Tag Archives: writing games

Writing Wednesday – Modern Fantasy World Building Prompts

1This week’s “Writing Wednesday” was inspired by my recent rewatch of “The 10th Kingdom”. It got me thinking of a few fun modern fantasy ideas, and since I’m in a sharing mood, I decided to pass them along to you!

If you see one you like and would like to use, please feel free to. If you come up with some, add them in the comments below, and I’ll put them on the list.

  • City witches who use their mirrored phones, or just blank phone screens, as a scurrying mirrors.
  • Witches under 21 carving new paths of magic, and laughing when their elders are confused at how they made new spells with technology. Alternatively, witches over 50 watching the new generations and shaking their heads, but also are secretly proud of their new students ingenuity.
  • Vampires or orcs who post make up tutorials on YouTube to make themselves look more human.
  • Witches who sell glamore spells at Ulta.
  • Apartments that include “Brownie Clauses”, where tenants have to agree to leave offerings out because they’re the ones who fix anything needing repairs.
  • Necromancers who own law firms that specialize in wills needing to be clarified by the recently deceased.
  • Magic users who can’t have a garden going to Whole Foods for fresh herbs and chatting with others to find what spell works best.
  • Mermaids who live in city lakes and curse anyone who pollutes it. City gets known for having the cleanest park in town because everyone’s too scared to throw trash in it.
  • Benevolent Jinns helping children soldiers and kidnapped women escape their captors.
  • Werewolves who have to play in dog parks because it’s the only place in the city where dogs are allowed off leash.
  • Changelings finding out they’re fairies and staying with their human family and use their new magic to help make their lives easier.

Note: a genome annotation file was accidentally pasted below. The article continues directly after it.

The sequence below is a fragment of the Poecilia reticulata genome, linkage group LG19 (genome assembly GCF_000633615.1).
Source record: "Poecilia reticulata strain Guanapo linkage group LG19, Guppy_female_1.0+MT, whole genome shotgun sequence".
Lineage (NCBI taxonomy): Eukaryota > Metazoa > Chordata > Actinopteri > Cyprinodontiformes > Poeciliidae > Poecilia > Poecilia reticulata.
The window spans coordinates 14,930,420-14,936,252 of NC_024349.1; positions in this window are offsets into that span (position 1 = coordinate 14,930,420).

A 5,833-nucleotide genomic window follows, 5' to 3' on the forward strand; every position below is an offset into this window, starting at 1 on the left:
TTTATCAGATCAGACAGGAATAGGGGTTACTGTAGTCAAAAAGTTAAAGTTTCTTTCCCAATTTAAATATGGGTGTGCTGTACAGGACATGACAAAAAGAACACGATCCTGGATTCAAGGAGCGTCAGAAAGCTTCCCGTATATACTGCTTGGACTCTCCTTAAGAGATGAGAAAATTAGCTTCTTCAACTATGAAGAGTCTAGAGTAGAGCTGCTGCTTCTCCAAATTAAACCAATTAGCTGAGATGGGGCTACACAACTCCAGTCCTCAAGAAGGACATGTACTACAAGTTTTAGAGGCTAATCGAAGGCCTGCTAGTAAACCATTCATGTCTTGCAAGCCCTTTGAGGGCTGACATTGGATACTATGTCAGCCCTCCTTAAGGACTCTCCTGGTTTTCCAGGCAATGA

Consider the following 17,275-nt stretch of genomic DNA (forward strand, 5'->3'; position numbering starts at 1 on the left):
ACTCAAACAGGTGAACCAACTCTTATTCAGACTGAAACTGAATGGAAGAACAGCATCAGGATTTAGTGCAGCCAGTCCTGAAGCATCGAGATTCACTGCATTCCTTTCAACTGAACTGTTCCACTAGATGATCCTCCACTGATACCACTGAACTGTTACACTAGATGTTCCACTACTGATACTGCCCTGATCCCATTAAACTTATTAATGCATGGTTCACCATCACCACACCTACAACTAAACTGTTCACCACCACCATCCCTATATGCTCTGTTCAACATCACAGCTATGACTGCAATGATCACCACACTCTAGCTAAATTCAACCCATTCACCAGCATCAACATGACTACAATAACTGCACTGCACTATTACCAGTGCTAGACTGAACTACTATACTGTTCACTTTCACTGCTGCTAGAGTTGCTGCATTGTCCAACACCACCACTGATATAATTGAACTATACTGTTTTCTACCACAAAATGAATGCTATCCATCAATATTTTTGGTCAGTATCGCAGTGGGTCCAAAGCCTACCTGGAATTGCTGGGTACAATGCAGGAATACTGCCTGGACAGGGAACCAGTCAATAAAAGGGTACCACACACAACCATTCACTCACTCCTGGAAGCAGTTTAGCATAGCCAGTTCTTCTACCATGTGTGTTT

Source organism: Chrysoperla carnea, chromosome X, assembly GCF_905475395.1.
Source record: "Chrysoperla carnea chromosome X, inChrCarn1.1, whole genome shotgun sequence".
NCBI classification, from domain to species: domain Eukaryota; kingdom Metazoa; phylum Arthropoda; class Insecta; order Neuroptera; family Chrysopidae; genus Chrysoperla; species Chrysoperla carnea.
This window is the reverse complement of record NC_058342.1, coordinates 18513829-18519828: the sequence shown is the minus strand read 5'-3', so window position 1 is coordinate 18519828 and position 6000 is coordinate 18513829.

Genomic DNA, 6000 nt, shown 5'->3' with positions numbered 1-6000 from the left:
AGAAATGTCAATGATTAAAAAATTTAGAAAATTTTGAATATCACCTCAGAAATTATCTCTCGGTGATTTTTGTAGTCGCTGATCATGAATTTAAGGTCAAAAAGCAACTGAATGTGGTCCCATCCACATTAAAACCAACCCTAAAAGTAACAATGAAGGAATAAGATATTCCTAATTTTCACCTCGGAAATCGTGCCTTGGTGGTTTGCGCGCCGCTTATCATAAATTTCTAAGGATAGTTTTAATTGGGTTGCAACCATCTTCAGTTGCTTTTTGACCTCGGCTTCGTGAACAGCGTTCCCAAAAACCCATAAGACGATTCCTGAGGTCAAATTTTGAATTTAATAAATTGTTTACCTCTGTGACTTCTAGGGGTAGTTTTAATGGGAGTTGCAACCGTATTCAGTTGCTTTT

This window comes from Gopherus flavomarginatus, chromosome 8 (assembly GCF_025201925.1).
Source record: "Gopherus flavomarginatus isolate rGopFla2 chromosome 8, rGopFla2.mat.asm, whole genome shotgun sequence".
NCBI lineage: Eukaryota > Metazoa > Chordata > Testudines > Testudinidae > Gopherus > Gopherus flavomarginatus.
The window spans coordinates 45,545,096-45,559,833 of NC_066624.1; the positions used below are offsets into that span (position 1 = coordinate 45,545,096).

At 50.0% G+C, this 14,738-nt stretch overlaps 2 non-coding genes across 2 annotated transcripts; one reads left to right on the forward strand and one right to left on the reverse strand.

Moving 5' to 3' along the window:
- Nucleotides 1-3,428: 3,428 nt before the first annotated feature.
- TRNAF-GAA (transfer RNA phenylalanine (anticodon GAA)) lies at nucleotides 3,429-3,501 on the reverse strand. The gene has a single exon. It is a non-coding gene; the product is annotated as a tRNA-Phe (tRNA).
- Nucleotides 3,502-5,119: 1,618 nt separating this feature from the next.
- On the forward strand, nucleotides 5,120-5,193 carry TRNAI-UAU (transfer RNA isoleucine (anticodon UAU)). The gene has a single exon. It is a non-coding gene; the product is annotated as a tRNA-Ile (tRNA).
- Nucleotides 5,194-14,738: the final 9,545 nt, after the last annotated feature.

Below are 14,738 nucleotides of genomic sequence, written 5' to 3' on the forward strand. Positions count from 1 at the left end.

• Dryad funerals held by city fae when a plot of land is turned into a parking lot.
  • Leprechauns who change with the times and instead of collecting gold, collect bit coins, own credit card companies, and who know how to manipulate the stock market.
  • Fire Salamanders that live in furnaces of major metal manufacturing companies, helping keep core temperatures stable.
  • Yakshas that hold support groups for people struggling with bipolar disorders.
  • Pixies that break or change road signs to get people lost.
  • Ogres who own their own bodyguard business. They protect anyone who’s willing to pay them, so long as they get to eat anyone who attacks their employer.
  • Huldrefolk trolls that make underground houses, only problem is if you’re an annoying client your house will have problems throughout your stay there.
  • Goblins that sit in underground bars, smoking and drinking all while making bets with humans and swindling them out of their money.
  • Gargoyles that have learned the hymns of their churches and sing them at night to the homeless who come seeking shelter.

 

I could go on, but this is getting to be a long list. Let me know if you’d like to see something like this again in the future. I’m sure I could come up with more.

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From The Roots of The Family Tree – A writing exercise

It’s always surprising to me when I talk to writers and they know next to nothing about their character’s family history. Not because it’s a bad thing, but because I can’t get through writing my novel if I don’t come up with a few family dynamics for my main characters.

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This sort of thing helps me come up with everything from the character’s name to how they respond in social situations. Here’s a quick checklist I use when creating my character’s family history.